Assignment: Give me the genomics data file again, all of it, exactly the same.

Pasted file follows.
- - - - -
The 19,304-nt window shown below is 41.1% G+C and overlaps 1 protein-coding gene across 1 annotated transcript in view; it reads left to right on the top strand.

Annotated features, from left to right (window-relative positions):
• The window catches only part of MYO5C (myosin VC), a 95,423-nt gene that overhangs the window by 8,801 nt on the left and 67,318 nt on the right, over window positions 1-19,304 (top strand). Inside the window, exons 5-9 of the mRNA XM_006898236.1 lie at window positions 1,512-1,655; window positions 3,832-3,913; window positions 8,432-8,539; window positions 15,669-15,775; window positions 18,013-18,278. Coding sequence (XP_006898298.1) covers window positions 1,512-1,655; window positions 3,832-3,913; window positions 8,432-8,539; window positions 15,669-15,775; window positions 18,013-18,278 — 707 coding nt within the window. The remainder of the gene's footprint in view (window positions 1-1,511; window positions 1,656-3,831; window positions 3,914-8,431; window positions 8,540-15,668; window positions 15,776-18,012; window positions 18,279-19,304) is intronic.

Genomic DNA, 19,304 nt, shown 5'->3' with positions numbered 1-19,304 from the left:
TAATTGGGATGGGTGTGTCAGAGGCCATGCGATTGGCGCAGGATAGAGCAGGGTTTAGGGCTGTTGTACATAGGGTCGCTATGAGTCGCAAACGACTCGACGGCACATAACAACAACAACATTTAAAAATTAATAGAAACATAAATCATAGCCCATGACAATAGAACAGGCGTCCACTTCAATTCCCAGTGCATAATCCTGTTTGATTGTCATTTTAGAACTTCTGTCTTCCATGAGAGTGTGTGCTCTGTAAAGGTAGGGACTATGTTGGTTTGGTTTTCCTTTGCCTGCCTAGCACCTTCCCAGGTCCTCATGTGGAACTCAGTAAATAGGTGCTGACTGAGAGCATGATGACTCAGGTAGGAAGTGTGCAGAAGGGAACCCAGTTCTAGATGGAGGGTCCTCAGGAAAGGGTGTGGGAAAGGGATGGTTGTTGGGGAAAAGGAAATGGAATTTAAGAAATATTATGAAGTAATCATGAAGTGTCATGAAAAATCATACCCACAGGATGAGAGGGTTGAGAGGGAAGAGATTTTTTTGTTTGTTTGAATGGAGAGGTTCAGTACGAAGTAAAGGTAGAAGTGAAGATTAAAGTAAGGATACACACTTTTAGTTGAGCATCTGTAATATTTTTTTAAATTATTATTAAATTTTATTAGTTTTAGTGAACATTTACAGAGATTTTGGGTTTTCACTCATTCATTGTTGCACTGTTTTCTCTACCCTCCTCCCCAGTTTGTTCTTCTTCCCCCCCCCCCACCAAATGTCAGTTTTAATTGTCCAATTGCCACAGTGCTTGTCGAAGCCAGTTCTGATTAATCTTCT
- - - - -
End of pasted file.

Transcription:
The 19,304-nt window shown below is 41.1% G+C and overlaps 1 protein-coding gene across 1 annotated transcript in view; it reads left to right on the top strand.

Annotated features, from left to right (window-relative positions):
• The window catches only part of MYO5C (myosin VC), a 95,423-nt gene that overhangs the window by 8,801 nt on the left and 67,318 nt on the right, over window positions 1-19,304 (top strand). Inside the window, exons 5-9 of the mRNA XM_006898236.1 lie at window positions 1,512-1,655; window positions 3,832-3,913; window positions 8,432-8,539; window positions 15,669-15,775; window positions 18,013-18,278. Coding sequence (XP_006898298.1) covers window positions 1,512-1,655; window positions 3,832-3,913; window positions 8,432-8,539; window positions 15,669-15,775; window positions 18,013-18,278 — 707 coding nt within the window. The remainder of the gene's footprint in view (window positions 1-1,511; window positions 1,656-3,831; window positions 3,914-8,431; window positions 8,540-15,668; window positions 15,776-18,012; window positions 18,279-19,304) is intronic.

Genomic DNA, 19,304 nt, shown 5'->3' with positions numbered 1-19,304 from the left:
TAATTGGGATGGGTGTGTCAGAGGCCATGCGATTGGCGCAGGATAGAGCAGGGTTTAGGGCTGTTGTACATAGGGTCGCTATGAGTCGCAAACGACTCGACGGCACATAACAACAACAACATTTAAAAATTAATAGAAACATAAATCATAGCCCATGACAATAGAACAGGCGTCCACTTCAATTCCCAGTGCATAATCCTGTTTGATTGTCATTTTAGAACTTCTGTCTTCCATGAGAGTGTGTGCTCTGTAAAGGTAGGGACTATGTTGGTTTGGTTTTCCTTTGCCTGCCTAGCACCTTCCCAGGTCCTCATGTGGAACTCAGTAAATAGGTGCTGACTGAGAGCATGATGACTCAGGTAGGAAGTGTGCAGAAGGGAACCCAGTTCTAGATGGAGGGTCCTCAGGAAAGGGTGTGGGAAAGGGATGGTTGTTGGGGAAAAGGAAATGGAATTTAAGAAATATTATGAAGTAATCATGAAGTGTCATGAAAAATCATACCCACAGGATGAGAGGGTTGAGAGGGAAGAGATTTTTTTGTTTGTTTGAATGGAGAGGTTCAGTACGAAGTAAAGGTAGAAGTGAAGATTAAAGTAAGGATACACACTTTTAGTTGAGCATCTGTAATATTTTTTTAAATTATTATTAAATTTTATTAGTTTTAGTGAACATTTACAGAGATTTTGGGTTTTCACTCATTCATTGTTGCACTGTTTTCTCTACCCTCCTCCCCAGTTTGTTCTTCTTCCCCCCCCCCCACCAAATGTCAGTTTTAATTGTCCAATTGCCACAGTGCTTGTCGAAGCCAGTTCTGATTAATCTTCT